Renal denervation based on experimental rationale

Kenichi Katsurada, Yukako Ogoyama, Yasushi Imai, Kaushik P. Patel, Kazuomi Kario

Research output: Contribution to journalReview articlepeer-review

15 Scopus citations


Excessive activation of the sympathetic nervous system is one of the pathophysiological hallmarks of hypertension and heart failure. Within the central nervous system, the paraventricular nucleus (PVN) of the hypothalamus and the rostral ventrolateral medulla in the brain stem play critical roles in the regulation of sympathetic outflow to peripheral organs. Information from the peripheral circulation, including serum concentrations of sodium and angiotensin II, is conveyed to the PVN via adjacent structures with a weak blood–brain barrier. In addition, signals from baroreceptors, chemoreceptors and cardiopulmonary receptors as well as afferent input via the renal nerves are all integrated at the level of the PVN. The brain renin-angiotensin system and the balance between nitric oxide and reactive oxygen species in these brain areas also determine the final sympathetic outflow. Additionally, brain inflammatory responses have been shown to modulate these processes. Renal denervation interrupts both the afferent inputs from the kidney to the PVN and the efferent outputs from the PVN to the kidney, resulting in the suppression of sympathetic outflow and eliciting beneficial effects on both hypertension and heart failure.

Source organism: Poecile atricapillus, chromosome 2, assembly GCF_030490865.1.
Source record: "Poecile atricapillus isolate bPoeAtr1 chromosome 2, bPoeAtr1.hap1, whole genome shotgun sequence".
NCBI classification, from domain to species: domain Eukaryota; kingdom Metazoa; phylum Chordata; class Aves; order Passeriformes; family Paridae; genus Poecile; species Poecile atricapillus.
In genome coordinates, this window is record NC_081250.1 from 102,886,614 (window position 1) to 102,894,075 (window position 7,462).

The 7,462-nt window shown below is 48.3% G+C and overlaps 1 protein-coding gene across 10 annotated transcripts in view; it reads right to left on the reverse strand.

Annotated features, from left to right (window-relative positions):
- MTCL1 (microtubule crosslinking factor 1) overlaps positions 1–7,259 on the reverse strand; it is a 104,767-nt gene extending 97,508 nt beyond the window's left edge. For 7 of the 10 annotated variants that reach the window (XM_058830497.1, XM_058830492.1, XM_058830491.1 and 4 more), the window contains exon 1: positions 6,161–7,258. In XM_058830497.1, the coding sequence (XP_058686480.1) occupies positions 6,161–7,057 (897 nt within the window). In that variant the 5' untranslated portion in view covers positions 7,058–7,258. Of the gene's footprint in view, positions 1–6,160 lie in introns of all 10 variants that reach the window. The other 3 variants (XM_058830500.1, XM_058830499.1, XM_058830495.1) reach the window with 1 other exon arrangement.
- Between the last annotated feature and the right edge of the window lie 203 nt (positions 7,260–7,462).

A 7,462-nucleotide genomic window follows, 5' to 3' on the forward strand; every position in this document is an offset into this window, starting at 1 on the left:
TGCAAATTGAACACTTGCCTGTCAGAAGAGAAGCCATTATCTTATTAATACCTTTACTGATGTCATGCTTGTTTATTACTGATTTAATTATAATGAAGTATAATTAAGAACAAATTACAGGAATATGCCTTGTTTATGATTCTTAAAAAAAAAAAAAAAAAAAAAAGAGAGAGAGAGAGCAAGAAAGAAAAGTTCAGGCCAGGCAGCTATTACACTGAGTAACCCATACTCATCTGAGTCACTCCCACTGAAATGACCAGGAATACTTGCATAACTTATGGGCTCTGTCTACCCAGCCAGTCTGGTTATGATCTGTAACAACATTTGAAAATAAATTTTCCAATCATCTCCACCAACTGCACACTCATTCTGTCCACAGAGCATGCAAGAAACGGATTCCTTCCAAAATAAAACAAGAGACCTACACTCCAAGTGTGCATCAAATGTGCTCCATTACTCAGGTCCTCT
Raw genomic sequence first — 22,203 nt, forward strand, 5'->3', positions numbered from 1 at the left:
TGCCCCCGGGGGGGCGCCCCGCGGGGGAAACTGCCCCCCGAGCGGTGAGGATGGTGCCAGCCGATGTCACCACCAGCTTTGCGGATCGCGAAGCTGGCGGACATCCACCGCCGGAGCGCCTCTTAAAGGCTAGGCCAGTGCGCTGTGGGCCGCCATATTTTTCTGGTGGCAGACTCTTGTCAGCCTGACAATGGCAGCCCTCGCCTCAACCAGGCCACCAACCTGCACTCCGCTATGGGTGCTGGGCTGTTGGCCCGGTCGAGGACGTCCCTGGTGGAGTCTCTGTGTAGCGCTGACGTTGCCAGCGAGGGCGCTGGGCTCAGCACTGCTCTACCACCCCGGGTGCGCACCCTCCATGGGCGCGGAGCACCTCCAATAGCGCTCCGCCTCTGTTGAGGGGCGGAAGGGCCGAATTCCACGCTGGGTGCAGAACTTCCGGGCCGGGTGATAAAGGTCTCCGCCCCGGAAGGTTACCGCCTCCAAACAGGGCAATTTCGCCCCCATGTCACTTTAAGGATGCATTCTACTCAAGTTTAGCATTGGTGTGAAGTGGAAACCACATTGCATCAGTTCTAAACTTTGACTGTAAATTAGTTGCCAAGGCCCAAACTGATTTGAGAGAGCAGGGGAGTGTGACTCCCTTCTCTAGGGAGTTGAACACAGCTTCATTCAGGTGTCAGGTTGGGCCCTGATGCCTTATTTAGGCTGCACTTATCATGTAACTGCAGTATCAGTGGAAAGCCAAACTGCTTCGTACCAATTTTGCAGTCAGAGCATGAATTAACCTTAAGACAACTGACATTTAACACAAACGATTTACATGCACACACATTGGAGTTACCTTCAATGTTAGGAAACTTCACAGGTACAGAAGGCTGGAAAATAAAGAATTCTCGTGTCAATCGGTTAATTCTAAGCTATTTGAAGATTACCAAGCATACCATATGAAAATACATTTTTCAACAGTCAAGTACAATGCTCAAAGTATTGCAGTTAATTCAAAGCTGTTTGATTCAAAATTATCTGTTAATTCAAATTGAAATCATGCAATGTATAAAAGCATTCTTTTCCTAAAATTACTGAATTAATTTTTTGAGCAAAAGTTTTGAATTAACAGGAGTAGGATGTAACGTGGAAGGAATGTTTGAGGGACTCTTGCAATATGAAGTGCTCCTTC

Original languageEnglish (US)
Pages (from-to)1385-1394
Number of pages10
JournalHypertension Research
Issue number11
StatePublished - Nov 2021


  • Heart failure
  • Hypertension
  • Paraventricular nucleus
  • Renal denervation
  • Sympathetic nervous system

ASJC Scopus subject areas

  • Internal Medicine
  • Physiology
  • Cardiology and Cardiovascular Medicine


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